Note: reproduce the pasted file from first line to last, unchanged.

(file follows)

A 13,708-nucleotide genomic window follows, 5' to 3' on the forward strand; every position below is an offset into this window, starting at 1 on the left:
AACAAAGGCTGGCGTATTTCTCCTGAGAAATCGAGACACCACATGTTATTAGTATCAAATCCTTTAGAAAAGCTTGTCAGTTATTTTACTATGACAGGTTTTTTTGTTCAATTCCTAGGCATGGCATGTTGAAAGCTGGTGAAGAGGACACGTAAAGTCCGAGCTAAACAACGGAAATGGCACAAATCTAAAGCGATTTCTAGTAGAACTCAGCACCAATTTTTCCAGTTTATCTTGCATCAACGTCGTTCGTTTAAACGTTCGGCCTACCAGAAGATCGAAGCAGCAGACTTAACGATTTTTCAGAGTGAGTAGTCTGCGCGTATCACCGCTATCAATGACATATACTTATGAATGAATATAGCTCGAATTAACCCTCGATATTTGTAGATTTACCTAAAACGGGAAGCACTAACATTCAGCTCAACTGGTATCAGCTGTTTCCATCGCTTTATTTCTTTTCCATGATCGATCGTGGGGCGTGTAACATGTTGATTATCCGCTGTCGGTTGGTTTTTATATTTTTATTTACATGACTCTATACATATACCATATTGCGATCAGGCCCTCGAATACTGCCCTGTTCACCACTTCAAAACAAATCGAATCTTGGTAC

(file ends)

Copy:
A 13,708-nucleotide genomic window follows, 5' to 3' on the forward strand; every position below is an offset into this window, starting at 1 on the left:
AACAAAGGCTGGCGTATTTCTCCTGAGAAATCGAGACACCACATGTTATTAGTATCAAATCCTTTAGAAAAGCTTGTCAGTTATTTTACTATGACAGGTTTTTTTGTTCAATTCCTAGGCATGGCATGTTGAAAGCTGGTGAAGAGGACACGTAAAGTCCGAGCTAAACAACGGAAATGGCACAAATCTAAAGCGATTTCTAGTAGAACTCAGCACCAATTTTTCCAGTTTATCTTGCATCAACGTCGTTCGTTTAAACGTTCGGCCTACCAGAAGATCGAAGCAGCAGACTTAACGATTTTTCAGAGTGAGTAGTCTGCGCGTATCACCGCTATCAATGACATATACTTATGAATGAATATAGCTCGAATTAACCCTCGATATTTGTAGATTTACCTAAAACGGGAAGCACTAACATTCAGCTCAACTGGTATCAGCTGTTTCCATCGCTTTATTTCTTTTCCATGATCGATCGTGGGGCGTGTAACATGTTGATTATCCGCTGTCGGTTGGTTTTTATATTTTTATTTACATGACTCTATACATATACCATATTGCGATCAGGCCCTCGAATACTGCCCTGTTCACCACTTCAAAACAAATCGAATCTTGGTAC